Top award for aritst who doesn’t use a paintbrush
PUBLISHED: 12:18 05 November 2013 | UPDATED: 12:18 05 November 2013
More success for former Axminster painter Michael Sole at the Royal Society of Marine Artists’ annual exhibition
A former Axminster artist has claimed another top prize with a painting of West Dorset’s Jurassic coast.
Michael Sole’s picture - Burton Bradstock No.6 – took the Arts Club Charitable Trust Award at the Royal Society of Marine Artists annual exhibition recently staged at the Mall Galleries.
It is the latest in a long line of accolades for the talented young painter who has twice been named the RSMA Young Artist of the Year.
Michael said he was thrilled to receive the honour – made more remarkable by the fact that he doesn’t use a paintbrush and gets most of his materials from B and Q rather than the local art shop.
He creates his stunning images on the floor using oils, bitumen, gravel, PVA and acrylics in a bid to capture the sea’s raw energy.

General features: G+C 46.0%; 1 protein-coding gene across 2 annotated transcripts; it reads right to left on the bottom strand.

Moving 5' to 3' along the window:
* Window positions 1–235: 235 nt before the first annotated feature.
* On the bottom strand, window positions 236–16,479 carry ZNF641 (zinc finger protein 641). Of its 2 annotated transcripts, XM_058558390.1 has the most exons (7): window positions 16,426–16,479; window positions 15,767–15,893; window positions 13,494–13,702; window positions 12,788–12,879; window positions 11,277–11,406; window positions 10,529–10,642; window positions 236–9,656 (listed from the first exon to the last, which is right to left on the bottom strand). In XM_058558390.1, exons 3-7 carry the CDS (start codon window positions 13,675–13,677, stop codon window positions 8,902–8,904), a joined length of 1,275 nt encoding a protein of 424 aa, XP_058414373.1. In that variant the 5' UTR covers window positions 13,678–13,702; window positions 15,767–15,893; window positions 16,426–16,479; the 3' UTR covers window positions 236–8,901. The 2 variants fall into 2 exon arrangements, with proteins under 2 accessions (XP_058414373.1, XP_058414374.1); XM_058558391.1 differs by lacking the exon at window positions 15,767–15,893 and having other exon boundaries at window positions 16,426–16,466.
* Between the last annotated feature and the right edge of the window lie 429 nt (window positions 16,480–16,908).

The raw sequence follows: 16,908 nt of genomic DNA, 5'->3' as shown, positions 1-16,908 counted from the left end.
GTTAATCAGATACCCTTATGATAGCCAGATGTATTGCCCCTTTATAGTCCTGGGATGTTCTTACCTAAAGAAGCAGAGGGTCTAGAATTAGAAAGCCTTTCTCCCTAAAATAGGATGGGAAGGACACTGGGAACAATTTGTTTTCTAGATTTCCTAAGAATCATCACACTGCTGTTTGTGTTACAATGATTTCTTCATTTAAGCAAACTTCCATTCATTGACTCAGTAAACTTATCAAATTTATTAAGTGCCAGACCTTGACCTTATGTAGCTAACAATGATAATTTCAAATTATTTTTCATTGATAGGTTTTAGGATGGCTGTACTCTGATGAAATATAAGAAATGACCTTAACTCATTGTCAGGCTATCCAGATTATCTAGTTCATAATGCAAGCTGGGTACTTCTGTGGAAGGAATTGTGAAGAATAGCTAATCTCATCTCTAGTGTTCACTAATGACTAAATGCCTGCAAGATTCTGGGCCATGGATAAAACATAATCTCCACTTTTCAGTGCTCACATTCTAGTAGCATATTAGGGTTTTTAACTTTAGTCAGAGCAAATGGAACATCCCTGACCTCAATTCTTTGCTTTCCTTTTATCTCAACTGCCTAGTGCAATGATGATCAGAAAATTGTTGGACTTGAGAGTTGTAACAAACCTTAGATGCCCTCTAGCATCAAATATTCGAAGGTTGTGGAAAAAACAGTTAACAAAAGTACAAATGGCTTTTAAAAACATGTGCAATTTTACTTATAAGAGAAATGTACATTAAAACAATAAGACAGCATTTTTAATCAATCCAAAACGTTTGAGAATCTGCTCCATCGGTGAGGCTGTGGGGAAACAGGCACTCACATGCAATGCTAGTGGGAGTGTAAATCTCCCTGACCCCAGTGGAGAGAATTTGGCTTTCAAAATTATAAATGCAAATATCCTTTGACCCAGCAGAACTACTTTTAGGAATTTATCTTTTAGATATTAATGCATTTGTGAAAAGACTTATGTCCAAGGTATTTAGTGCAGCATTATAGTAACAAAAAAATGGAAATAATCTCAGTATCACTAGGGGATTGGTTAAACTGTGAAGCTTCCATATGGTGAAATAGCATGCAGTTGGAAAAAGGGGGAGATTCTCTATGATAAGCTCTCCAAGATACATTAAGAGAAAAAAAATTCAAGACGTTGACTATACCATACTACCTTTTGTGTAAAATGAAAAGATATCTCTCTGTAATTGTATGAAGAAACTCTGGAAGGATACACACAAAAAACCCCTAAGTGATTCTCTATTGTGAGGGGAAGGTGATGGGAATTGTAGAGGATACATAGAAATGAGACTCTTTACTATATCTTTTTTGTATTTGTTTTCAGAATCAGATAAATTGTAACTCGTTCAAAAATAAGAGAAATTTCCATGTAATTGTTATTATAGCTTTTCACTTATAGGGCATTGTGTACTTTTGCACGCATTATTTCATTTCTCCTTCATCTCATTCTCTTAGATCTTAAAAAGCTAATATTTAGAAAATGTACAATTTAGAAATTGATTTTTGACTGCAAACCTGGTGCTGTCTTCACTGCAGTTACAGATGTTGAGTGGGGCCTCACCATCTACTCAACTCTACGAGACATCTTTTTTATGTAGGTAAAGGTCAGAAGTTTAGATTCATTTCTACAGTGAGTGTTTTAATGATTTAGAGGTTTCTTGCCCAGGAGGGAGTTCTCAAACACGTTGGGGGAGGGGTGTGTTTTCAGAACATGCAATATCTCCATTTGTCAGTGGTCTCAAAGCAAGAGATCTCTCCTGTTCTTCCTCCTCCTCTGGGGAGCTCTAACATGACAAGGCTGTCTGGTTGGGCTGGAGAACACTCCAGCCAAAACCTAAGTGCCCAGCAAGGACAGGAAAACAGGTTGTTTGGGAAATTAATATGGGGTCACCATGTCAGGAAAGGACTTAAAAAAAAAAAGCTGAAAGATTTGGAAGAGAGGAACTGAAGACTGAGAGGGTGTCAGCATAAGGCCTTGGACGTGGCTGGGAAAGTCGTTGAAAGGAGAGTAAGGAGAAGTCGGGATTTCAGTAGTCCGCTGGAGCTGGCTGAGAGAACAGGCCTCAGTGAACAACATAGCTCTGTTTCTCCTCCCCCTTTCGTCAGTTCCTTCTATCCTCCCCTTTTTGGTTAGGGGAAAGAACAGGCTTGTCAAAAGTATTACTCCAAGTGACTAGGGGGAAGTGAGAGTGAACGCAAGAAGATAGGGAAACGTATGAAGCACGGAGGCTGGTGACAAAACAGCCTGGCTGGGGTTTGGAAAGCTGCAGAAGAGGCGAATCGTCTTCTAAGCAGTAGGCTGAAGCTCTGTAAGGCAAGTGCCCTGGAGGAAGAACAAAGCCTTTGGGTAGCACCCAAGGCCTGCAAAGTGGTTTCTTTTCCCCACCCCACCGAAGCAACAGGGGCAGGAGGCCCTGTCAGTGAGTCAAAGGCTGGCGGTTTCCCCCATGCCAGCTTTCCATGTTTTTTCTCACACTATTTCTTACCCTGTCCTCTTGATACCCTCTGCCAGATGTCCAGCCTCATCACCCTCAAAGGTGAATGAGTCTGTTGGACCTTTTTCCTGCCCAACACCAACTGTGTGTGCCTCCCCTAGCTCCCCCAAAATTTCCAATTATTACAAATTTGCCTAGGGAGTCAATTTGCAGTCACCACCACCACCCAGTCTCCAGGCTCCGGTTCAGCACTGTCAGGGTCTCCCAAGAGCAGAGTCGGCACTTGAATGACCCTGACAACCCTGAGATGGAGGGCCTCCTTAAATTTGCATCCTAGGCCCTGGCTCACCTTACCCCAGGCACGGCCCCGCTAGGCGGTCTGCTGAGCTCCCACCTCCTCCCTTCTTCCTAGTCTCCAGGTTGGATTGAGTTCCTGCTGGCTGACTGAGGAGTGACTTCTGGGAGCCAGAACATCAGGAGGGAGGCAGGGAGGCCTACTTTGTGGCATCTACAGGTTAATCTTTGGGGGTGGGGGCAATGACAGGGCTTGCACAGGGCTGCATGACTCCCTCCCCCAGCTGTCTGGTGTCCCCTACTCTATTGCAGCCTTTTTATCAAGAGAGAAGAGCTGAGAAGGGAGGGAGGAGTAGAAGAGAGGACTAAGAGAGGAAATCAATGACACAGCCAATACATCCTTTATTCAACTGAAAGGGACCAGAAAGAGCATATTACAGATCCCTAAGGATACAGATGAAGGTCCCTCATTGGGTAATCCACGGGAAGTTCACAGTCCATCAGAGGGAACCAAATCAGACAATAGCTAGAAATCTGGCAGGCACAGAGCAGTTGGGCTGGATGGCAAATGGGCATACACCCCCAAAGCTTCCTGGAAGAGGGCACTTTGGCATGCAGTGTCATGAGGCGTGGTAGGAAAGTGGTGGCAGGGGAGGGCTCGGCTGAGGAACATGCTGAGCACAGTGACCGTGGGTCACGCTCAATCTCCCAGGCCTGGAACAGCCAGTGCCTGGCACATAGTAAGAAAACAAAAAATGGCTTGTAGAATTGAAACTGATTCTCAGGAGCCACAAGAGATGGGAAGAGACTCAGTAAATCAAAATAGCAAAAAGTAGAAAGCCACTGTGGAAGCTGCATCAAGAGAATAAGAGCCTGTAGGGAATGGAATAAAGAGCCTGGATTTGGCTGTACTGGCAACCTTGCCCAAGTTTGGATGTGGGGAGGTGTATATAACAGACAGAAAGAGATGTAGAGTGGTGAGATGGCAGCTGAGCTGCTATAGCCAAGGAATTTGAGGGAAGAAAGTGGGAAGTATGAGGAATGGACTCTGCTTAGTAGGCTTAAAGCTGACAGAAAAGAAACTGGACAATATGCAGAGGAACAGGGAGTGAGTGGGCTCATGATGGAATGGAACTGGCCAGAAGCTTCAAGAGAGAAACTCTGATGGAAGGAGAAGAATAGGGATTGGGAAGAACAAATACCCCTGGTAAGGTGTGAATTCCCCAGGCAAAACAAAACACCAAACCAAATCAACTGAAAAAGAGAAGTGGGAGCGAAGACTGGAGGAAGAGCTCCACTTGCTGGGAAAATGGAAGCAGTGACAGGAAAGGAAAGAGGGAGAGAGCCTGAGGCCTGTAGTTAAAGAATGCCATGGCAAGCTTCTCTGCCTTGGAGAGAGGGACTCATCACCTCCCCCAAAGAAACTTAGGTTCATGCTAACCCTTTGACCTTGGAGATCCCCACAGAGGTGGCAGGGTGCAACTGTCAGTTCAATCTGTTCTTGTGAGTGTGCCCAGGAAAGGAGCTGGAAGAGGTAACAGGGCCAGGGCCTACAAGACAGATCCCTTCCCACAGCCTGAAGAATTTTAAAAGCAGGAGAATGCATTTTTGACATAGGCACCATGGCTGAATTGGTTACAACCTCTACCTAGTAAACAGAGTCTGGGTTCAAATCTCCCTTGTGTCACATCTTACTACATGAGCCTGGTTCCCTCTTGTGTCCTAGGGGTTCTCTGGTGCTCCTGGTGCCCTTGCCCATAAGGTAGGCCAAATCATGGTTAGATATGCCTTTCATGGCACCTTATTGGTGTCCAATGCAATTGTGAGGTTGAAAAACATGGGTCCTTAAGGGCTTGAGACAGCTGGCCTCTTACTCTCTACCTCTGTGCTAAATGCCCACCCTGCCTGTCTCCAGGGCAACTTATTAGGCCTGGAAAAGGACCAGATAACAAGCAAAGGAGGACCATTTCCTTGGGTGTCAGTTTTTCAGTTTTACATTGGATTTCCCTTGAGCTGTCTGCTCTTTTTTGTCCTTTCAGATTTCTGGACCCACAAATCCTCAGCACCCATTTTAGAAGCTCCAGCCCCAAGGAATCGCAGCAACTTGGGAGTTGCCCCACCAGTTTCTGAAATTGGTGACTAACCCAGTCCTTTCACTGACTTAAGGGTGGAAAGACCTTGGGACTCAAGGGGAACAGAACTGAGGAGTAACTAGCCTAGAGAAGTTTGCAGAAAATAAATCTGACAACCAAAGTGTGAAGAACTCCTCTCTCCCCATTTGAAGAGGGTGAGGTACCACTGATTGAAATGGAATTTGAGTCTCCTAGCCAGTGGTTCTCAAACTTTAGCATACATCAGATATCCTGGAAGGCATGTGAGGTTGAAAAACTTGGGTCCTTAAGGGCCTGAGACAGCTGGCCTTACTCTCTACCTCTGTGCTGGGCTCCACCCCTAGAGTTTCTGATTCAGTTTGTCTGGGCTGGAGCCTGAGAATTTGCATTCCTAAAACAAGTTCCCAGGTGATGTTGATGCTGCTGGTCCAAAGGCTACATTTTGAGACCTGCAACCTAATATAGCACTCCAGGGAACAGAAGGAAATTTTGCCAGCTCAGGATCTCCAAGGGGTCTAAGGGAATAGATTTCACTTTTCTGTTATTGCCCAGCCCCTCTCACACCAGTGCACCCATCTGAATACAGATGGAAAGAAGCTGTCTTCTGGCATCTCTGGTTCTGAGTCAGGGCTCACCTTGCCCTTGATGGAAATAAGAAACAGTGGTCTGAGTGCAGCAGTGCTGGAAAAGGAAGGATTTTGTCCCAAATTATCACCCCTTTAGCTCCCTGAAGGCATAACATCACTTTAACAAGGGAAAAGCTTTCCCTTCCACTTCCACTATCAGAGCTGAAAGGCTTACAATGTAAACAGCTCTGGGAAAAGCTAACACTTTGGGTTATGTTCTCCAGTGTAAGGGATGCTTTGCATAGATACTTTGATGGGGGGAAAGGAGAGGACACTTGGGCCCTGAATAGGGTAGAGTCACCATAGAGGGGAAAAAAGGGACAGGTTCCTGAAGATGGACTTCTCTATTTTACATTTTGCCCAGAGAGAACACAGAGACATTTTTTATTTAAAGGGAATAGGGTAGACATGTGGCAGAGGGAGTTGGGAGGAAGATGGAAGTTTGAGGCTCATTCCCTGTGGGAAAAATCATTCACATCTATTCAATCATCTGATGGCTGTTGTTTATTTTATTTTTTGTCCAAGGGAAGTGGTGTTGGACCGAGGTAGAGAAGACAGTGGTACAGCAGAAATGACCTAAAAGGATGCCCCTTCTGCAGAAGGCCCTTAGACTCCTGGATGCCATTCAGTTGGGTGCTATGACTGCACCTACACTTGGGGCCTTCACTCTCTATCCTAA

The son of fossil expert David Sole and his wife Jane, of Hunters Lodge, near Axminster, he explained: “I feel that a lot of artists paint the sea in a very bog standard way and I like to change things.
“I don’t us a paintbrush – it is purely on the floor, throwing it around, it seems to work – it’s a new way to approach the sea.
“The sea and the sky are fascinating to me, especially in extreme circumstances like storms. In painting I feel very strongly that energy must be met with energy. By this I mean big seas and powerful subject matter benefits from energetic, physical and confident painting which usually includes allowing the paint to have its own way without using a brush. Dripping, pouring, throwing, lifting, shaking etc all add to this affect, as well as thick texture and paint.”
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